Q exclusive: Tom Petty brings the snarl back on Hypnotic Eye
The influential musician offers a glimpse into his creative process, reflects on how the forthcoming album by Tom Petty and the Heartbreakers compares to those before it, and laments the rise of digital music.
Four decades of fine music
Petty is one of the finest songwriters of our time and has been called a "masterful poet" by his peers. Together with his musical collaborators in the Heartbreakers, Tom Petty has authored some of the most recognizable songs of the last four decades, including Refugee, American Girl and Mary Jane's Last Dance.
- WATCH the full video version of Jian's chat with Tom Petty
- LISTEN to Tom Petty and The Heartbreakers, Hypnotic Eye (CBC Music)
Speaking from Woodshed Recording in Malibu, Calif., Petty tells Jian how he comes up with the ideas for his songs and lyrics.
"There's some kind of actual magic going on there and I feel like for some reason I was born with some kind of a conduit to this energy force or whatever it is," he says.
"If I really try to do it, or sometimes when I'm not, when I'm just standing somewhere, or at the funniest times, something can come into your head and you think, 'That's a good line, you know' ...and then it's just trial and error."
Listen to an excerpt from the interview where Petty talks about how music gave him an escape from a difficult childhood:
Despite his collection of hit songs, Petty says that he never knows whether something he's working on will find success on the radio.
"There has been very few times where I set out to write a single," he says. "I knew that I really liked those songs. Like Free Fallin', I knew that was a good one because I played it all night when I went home... I rarely play it myself and I went home and I just kept playing that track over and over."
Listen to an excerpt from the interview where Petty talks about writing his hit songs:
Hypnotic Eye, the latest album by Tom Petty and the Heartbreakers, channels the band's early rock and roll roots.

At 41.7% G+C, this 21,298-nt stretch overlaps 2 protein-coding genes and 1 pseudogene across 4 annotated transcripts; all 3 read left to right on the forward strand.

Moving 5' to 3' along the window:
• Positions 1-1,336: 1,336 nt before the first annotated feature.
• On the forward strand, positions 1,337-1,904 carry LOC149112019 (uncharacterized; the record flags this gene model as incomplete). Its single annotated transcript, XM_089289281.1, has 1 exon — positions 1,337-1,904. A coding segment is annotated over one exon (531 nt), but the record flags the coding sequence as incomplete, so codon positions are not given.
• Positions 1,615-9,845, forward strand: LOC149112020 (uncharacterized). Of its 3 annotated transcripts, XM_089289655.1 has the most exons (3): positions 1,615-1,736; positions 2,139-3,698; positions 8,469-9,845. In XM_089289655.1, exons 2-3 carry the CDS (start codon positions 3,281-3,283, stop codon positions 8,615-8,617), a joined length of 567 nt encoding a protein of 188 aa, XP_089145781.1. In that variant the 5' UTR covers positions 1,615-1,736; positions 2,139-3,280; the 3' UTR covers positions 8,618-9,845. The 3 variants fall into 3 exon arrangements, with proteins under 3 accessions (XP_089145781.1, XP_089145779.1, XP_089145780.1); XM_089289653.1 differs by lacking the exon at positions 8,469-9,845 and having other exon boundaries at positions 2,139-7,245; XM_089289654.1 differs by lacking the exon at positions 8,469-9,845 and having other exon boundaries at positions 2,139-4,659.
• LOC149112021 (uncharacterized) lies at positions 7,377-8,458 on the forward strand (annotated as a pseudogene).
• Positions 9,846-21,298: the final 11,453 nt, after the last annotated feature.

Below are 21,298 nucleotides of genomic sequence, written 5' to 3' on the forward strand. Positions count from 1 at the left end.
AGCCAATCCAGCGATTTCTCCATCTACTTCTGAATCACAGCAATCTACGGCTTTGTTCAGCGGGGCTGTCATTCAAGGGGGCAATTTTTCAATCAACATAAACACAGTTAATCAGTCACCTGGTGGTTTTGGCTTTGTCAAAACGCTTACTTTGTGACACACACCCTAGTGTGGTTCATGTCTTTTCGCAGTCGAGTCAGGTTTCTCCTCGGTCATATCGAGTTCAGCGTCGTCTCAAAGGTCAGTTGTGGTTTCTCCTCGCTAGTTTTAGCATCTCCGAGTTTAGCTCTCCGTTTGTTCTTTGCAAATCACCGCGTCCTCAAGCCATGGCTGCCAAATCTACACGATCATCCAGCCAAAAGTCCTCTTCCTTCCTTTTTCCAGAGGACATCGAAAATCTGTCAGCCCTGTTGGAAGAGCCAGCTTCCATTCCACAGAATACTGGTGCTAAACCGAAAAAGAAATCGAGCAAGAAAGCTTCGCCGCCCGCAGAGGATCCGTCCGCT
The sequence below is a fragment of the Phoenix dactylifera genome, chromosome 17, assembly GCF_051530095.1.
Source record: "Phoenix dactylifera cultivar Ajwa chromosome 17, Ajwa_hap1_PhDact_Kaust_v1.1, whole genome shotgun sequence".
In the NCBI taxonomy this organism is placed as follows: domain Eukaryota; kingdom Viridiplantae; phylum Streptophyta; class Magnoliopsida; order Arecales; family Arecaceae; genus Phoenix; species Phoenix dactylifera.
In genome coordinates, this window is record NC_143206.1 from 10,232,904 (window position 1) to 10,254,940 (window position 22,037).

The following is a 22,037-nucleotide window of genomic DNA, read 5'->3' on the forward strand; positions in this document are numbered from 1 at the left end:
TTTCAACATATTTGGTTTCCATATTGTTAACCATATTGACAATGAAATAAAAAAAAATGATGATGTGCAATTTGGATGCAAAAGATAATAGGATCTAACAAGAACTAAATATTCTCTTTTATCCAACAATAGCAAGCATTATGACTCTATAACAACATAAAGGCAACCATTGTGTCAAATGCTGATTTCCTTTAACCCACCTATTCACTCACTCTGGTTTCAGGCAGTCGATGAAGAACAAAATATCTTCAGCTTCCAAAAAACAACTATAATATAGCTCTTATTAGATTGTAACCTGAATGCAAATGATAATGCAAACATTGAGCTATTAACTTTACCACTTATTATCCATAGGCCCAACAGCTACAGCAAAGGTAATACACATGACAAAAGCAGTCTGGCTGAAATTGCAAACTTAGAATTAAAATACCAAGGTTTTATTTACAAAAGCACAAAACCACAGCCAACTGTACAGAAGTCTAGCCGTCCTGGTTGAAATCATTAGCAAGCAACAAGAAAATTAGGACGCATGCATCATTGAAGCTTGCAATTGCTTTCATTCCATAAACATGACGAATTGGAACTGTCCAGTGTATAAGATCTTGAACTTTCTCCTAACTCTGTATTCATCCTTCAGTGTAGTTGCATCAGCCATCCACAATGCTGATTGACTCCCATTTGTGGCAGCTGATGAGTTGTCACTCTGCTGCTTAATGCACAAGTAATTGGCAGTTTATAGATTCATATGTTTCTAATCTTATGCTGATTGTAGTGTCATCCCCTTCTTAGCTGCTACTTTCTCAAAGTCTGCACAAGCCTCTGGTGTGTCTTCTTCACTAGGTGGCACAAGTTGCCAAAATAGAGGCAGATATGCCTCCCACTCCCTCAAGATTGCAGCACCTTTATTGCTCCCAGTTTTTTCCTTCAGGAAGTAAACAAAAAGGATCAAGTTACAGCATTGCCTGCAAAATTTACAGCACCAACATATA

During the band's first playback, when they played all the songs on the record in a row, guitarist Mike Campbell told Petty that his vocals were very much like on their first two albums.
"I had never thought about that until he said that, and then I started to see what he meant," Petty says. "It's kind of like the snarl had come back into the music."
The age of digital
In an era where a lot of popular music is either made by or listened to on computers, Petty says that he's "annoyed" that most people don't get to hear the music at its best.
"What I don't like is with the digitization is that people aren't hearing quality sound, you know. The consumer's not getting what I hear everyday, which is just miles above, say, an MP3 or what most people are hearing -- their music off their phone or their computer."
Petty says that the band still takes an old-school approach to making their music -- playing actual instruments in the same room with other musicians.
"There's a lot of people that are in so much of a hurry to be, I guess, to be famous or that they don't want to take the time to learn to play and do all that. They'd rather just knock it down off a computer and maybe get on a game show and get famous... That's fine if that's what you want to do.
"We're more old school than that. We like creating the sounds."
Hypnotic Eye -- the latest record by Tom Petty and the Heartbreakers -- will be released on July 29th. They will be touring all across Canada this summer -- for dates, click here.
Here's a clip of Petty telling Jian how Elvis, The Beatles and The Rolling Stones each inspired him: